The Corporation That Changed the World

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ISBN: 9780745331966 9781849646918 Year: Pages: 280 DOI: 10.26530/oapen_625263 Language: English
Publisher: Pluto Press Grant: Knowledge Unlatched - 100046
Added to DOAB on : 2017-03-10 11:02:31
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The English East India Company was the mother of the modern multinational. Its trading empire encircled the globe, importing Asian luxuries such as spices, textiles and teas. But the Company’s takeover of much of India was achieved by force and fraud; in China, the battering ram was opium. The East India Company’s corruption and violence shocked its contemporaries and still reverberates today. The Corporation That Changed the World is the first book to examine the Company’s enduring legacy as a corporation. It uncovers the factors that drove it to excess and eventual collapse. This expanded edition looks at recent activist and cultural responses to the Company in China and India, and the corporate reform agenda in light of the economic crisis. In his account of the Company's story Robins highlights enduring lessons on how to make global business accountable. This will be vital reading for students and academics in economics and history.

Theodore Metochites on the Human Condition and the Decline of Rome: Semeioseis gnomikai 27–60

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ISBN: 9789173468893 9789173468909 9789173469005 9789173468992 Year: Pages: 335 DOI: 10.21524/kriterium.4 Language: English
Publisher: Kriterium
Subject: Languages and Literatures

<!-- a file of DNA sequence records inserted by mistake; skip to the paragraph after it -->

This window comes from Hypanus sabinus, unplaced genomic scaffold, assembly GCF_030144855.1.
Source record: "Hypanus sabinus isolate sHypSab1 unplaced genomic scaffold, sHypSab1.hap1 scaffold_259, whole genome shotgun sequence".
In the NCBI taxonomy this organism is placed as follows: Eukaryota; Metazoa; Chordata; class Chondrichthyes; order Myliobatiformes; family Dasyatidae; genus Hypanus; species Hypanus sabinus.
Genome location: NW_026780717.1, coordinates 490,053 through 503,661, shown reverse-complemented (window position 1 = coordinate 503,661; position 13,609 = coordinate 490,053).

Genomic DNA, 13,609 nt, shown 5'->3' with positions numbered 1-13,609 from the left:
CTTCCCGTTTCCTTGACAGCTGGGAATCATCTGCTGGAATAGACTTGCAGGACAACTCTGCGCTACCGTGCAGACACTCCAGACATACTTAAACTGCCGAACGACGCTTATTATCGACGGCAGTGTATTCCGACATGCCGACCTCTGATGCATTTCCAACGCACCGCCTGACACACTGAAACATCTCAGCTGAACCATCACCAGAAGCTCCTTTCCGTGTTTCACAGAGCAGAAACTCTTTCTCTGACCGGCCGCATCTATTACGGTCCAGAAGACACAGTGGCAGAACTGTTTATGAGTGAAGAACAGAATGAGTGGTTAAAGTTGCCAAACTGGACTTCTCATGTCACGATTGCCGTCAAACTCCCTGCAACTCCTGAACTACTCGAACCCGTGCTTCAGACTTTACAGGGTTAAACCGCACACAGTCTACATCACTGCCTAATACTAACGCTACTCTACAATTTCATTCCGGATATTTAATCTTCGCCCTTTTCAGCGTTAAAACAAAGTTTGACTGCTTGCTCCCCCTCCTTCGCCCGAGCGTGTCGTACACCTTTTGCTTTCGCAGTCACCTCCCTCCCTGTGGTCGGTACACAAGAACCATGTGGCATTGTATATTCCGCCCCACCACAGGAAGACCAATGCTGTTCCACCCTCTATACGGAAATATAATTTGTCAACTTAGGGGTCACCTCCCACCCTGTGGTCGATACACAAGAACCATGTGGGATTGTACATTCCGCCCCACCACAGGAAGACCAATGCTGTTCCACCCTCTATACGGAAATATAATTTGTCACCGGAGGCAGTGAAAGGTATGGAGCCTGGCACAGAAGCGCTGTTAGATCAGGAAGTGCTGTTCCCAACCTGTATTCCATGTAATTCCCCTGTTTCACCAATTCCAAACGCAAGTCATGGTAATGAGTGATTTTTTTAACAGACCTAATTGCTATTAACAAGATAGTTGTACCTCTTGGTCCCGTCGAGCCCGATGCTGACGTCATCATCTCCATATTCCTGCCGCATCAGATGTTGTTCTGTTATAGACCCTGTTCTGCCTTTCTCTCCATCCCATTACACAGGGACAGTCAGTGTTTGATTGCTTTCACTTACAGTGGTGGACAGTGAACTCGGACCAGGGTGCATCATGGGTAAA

Added to DOAB on : 2017-07-11 11:02:07
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"A critical edition, with English translation and notes, of chapters 27–60 of the Semeioseis gnomikai (“Sententious notes”), a collection of 120 essays by the Byzantine statesman and scholar Theodore Metochites (1270–1332). The edition is based on three manuscripts, which are briefly presented in the introduction. P (Par. gr. 2003, Paris) and M (Marc. gr. 532, Venice) were both written in the early fourteenth century; E (Scor. gr. 248, Escorial) is a sixteenth-century copy of M.&#xD;After the edition, with accompanying English translation and notes, the book is concluded with a bibliography and three indexes: of quoted passages, Greek words, and Greek names.&#xD;Several of the essays in this volume contain laments on the reduced state of the Eastern Roman Empire (Byzantium), and on the vicissitudes of human life and fortune. A group of short essays describe the pleasure of beholding Creation and one of the longest discusses the pros and cons of having been born, i.e. of life."

Beyond Priesthood. Religious Entrepreneurs and Innovators in the Roman Empire

Authors: --- ---
Book Series: Religionsgeschichtliche Versuche und Vorarbeiten ISSN: 0939-2580 ISBN: 9783110448184 9783110447644 Year: Volume: 66 Pages: xiv, 460 DOI: 10.1515/9783110448184 Language: English
Publisher: De Gruyter
Subject: Religion --- History
Added to DOAB on : 2017-08-25 17:13:21
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The last decade has seen a surge of scholarly interest in these religious professionals and a good number of high quality publications. Our volume, however, with its unique intercultural character and its explicit focus on appropriation and contestation of religious expertise in the Imperial Era is substantially different.Unlike the rather narrow focus of earlier studies of civic priests, the papers presented here examine a wider range of religious professionals, their dynamic interaction with established religious authorities and institutions, and their contributions to religious innovation in the ancient Mediterranean world, from the late Hellenistic period through to Late Antiquity, from the City of Rome to mainland Greece, Asia Minor, Syria and Egypt, from Greek civic practice to ancient Judaism.A further advantage of our volume is the wide range of media of transmission taken into account. Our contributors look at both old and new materials, which derive not only from literary sources but also from papyri, inscriptions, and material culture. Above all, this volume assesses critically convenient terminological usage and offers a unique insight into a rich gamut of ancient Mediterranean religious specialists.